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Pressure Canning Pumpkin the Easy Way

Is there anything like a kitchen filled with pumpkins to welcome autumn? There is something SO special about food that can double as a decoration while preserving it. Learn how pressure canning pumpkin can make your favorite pumpkin recipe easy to cook in a fraction of the time. Simply open a jar, puree, and enjoy pumpkin in pie, soups, stews, and more! 

A stack of pie pumpkins in the corner of a kitchen.

When Canning Pumpkin Makes Sense

Understanding the basics of canning is an essential skill for every homesteader. It provides a way to preserve seasonal foods you have worked hard to raise and grow, like safely canning raw meat or lining your pantry shelf with canned pickles and plum jelly

Even if you don’t grow a year’s worth of food, you can still can healthy convenience foods such as white bean chicken chili or hearty beef stews. These especially come in handy on busy weeknights or to be prepared for a short-term power outage

I’m going to be honest; canning pumpkin is not my go-to method of preservation. It is much easier to store them in a root cellar or a cool spot in the house and use them up in order of how long they last. 

However, if you find it a hassle to monitor your cold storage or see that your pumpkins are going over the hill and want to save them before you lose them, canning pumpkin is a great option for you.

A woman holding up a pie pumpkin.

Best Pumpkins for Canning

Small sugar or pie pumpkins give better results than field (jack-o-lantern) pumpkins because they are sweeter and less stringy. Make sure your pumpkins are fully ripe and cured for the best flavor (read more about how to cure pumpkins here).

If you’re tackling this project later after your pumpkins have been in storage for a while, make sure that you choose a sound pumpkin for canning, meaning the rind should be firm, the pumpkin should feel heavy, and there should not be any signs of mold or decay.

Homesteading Hack: You can also use this canning tutorial for any variety of winter squash: banana, Hubbard, butternut, etc. 

A jar of pumpkin puree sitting on a counter in front of a pile of pumpkins.

Ways to Use Canned Pumpkin

Homemade pumpkin pie is hands down my favorite pie (cherry pie is a close second). For years, I couldn’t really get past the idea of pumpkin and other squash as only dessert food. That was until a plate of pumpkin, sage and sausage ravioli changed everything.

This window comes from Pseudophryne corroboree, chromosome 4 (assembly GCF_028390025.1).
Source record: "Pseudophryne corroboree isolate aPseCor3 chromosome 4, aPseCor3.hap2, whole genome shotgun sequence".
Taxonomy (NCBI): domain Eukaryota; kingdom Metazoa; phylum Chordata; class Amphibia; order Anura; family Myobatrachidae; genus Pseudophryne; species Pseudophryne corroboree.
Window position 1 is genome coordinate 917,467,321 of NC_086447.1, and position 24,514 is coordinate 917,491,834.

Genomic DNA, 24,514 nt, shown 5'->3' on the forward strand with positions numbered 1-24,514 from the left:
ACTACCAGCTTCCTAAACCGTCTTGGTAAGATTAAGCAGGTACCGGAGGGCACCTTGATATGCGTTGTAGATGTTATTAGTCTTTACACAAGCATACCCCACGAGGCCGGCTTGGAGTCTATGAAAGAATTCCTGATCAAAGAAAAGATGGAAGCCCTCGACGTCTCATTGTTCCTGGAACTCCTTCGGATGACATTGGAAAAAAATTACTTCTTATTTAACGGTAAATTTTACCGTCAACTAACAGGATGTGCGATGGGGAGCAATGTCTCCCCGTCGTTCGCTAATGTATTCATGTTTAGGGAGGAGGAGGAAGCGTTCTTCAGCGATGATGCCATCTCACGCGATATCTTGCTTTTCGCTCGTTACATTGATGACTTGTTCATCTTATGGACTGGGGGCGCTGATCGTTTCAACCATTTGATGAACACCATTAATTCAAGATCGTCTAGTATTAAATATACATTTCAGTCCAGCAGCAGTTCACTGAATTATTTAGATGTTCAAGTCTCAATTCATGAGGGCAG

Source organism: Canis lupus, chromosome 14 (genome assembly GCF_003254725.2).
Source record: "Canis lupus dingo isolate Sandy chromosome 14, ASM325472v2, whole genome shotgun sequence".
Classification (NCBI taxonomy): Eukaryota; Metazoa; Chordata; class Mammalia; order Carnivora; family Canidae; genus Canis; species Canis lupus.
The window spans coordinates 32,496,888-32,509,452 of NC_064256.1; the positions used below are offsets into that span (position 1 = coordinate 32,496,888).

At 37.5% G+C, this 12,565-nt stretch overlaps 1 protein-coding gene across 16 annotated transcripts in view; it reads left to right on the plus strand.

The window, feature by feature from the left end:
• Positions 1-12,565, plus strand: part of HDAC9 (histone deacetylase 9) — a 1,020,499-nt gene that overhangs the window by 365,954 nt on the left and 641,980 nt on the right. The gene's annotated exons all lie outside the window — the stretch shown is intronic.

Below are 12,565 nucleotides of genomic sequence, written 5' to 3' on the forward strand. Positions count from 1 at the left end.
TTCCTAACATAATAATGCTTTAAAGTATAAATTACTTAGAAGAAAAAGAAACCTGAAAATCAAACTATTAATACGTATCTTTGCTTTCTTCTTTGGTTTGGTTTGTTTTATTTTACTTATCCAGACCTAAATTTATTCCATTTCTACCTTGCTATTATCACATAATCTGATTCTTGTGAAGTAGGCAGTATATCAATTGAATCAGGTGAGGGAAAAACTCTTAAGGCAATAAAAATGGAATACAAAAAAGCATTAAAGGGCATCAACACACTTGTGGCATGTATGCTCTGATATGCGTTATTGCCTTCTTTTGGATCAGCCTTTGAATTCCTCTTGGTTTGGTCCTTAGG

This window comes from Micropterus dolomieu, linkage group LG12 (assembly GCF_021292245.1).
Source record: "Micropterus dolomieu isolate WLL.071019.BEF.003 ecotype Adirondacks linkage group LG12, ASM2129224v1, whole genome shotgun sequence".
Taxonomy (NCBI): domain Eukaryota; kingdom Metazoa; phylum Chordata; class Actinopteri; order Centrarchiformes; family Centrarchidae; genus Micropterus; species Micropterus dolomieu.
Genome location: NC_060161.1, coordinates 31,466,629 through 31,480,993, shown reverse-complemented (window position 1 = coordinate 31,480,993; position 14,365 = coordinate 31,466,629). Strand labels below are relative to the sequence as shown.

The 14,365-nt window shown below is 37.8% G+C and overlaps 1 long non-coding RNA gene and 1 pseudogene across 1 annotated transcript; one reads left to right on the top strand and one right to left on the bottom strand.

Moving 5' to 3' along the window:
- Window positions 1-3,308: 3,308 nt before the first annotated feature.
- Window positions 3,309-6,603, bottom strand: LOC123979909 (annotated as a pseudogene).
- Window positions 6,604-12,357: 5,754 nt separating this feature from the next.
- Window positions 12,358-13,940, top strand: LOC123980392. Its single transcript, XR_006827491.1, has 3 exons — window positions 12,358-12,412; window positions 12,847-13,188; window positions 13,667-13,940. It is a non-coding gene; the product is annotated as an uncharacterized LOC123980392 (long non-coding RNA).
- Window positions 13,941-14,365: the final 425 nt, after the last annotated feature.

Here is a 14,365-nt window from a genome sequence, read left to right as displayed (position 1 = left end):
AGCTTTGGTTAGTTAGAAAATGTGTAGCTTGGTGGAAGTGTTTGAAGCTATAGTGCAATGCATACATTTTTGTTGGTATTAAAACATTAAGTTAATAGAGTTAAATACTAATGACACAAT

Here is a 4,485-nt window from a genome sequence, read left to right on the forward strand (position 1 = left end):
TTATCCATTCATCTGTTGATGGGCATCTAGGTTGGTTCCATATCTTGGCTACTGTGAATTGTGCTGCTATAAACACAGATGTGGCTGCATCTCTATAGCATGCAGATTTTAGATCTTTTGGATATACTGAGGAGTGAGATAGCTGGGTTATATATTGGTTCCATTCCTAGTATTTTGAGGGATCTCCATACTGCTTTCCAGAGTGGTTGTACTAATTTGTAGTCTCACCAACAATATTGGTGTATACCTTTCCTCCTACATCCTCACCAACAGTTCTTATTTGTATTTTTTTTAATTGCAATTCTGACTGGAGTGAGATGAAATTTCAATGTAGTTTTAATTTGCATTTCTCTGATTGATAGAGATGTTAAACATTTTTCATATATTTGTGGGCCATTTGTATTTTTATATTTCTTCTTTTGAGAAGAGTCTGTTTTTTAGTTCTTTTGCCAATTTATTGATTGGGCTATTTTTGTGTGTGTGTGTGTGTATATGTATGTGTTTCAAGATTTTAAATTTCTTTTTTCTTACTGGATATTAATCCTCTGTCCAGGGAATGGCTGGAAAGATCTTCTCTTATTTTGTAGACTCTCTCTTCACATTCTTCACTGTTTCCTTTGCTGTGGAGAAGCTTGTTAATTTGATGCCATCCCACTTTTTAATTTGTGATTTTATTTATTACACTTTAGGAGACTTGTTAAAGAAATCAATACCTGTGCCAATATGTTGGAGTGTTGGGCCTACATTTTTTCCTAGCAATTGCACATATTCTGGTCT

Soon after, I discovered that pumpkins are very versatile in the kitchen! You can use your home-canned pumpkin or winter squash in the same recipes you would typically use a can of commercial pumpkin from the grocery store. 

The only difference is you will drain off the liquid from the jar and quickly mash the pumpkin with a fork before adding it to most of your recipes. Here are a few of our family’s favorites:

  • Baking – Use pureed canned pumpkin in place of applesauce in baked goods like pumpkin bread and muffins.
  • Pasta Sauce – Make a sauce of mashed pumpkin with melted butter and sage to top pasta, homemade noodles, or rice.
  • Simple Soups – Puree canned pumpkin and cook it with broth or milk for a simple soup, adding your favorite seasonings.
  • Stews – Add whole chunks of canned pumpkin or squash to stews near the end of cooking time. This is a great way to stretch a meal if you have many mouths to feed.
  • French Toast – Dip stale bread in a mixture of beaten eggs, canned pumpkin puree, and pumpkin spice for pumpkin spice French toast.
  • Yogurt Flavoring – To make pumpkin pie yogurt, add 1⁄4 cup canned pumpkin puree, one teaspoon of pumpkin pie spice, and 1 Tablespoon of maple syrup to flavor this Instant Pot yogurt recipe
Diced squash on a cutting board.

Safety Tips for Canning Pumpkin

It is imperative to follow this recipe carefully. Do NOT mash, grate, chop, or puree pumpkin or squash for canning. These veggies (which are really fruits, botanically speaking) are very dense. Safe canning depends on cutting the pumpkin into 1-inch cubes so that heat can circulate around and through the pieces inside the jars as they process.

Additionally, pumpkin is a low-acid food, so it must be pressure canned. If you are new to canning, check out these additional resources for more safety tips on canning.

Photo of an all American pressure canner sitting on a gas stove.

Supplies Needed

  • Canning Jars – Cubed pumpkin fits best in either pint or quart jars.
  • Two-Part Sealing Lids – For best success with a proper seal, be sure your sealing lids are new. You can read more about whether reusing canning lids is safe here.
  • Stock pot – You will need a stock pot large enough to par-boil the pumpkin cubes before placing them in the jars for canning.
  • Colander – Use a colander or strainer to fully drain the hot water off the pumpkin cubes before placing them in the jars for canning.
  • Funnel – I recommend using a stainless steel funnel.
  • Headspace Ruler This headspace ruler doubles for removing air bubbles to ensure there are no air pockets trapped in your jars.
  • Vinegar – Vinegar is used to clean the rim of the jar before placing the canning lids onto the jar. Distilled white vinegar is the most popular, but any type of vinegar can be used as long as it contains 5% acidity.
  • Clean Towel – Make sure to use a lint-free towel, if possible. A clean paper towel will also work.
  • Pressure Canner – I use and recommend the All-American Pressure Canner
  • Jar Lifter – A jar lifter is not necessary, but it’s a good safety precaution to prevent burned hands! This is the jar lifter I use.
  • Sharp Knife – Use a large knife to cut the pumpkins open and cut them into one-inch cubes. A knife or a peeler can be used to remove the rind.
A pumpkin cut in half on a counter.

Ingredients Needed

  • Fresh Pumpkin or Winter Squash – Make sure your pumpkins are fully ripe and cured for the best flavor. The rind should be firm, it should feel heavy, and there should not be any signs of mold or decay. 

Homesteading Hack: 2 1⁄4 pounds (1 kg) of pumpkin makes 1 quart (liter) jar; 1 pound (.5 kg) makes a pint.

A pile of winter squashes in a kitchen.

Canning Pumpkin (or Squash) Step-by-Step

  1. Prepare your jars, lids, rings, and canner:
    • Wash your jars, lids, and rings in hot, soapy water.
    • Fill the pressure canner with 2-3 inches of water and put it on the stove on low heat to warm.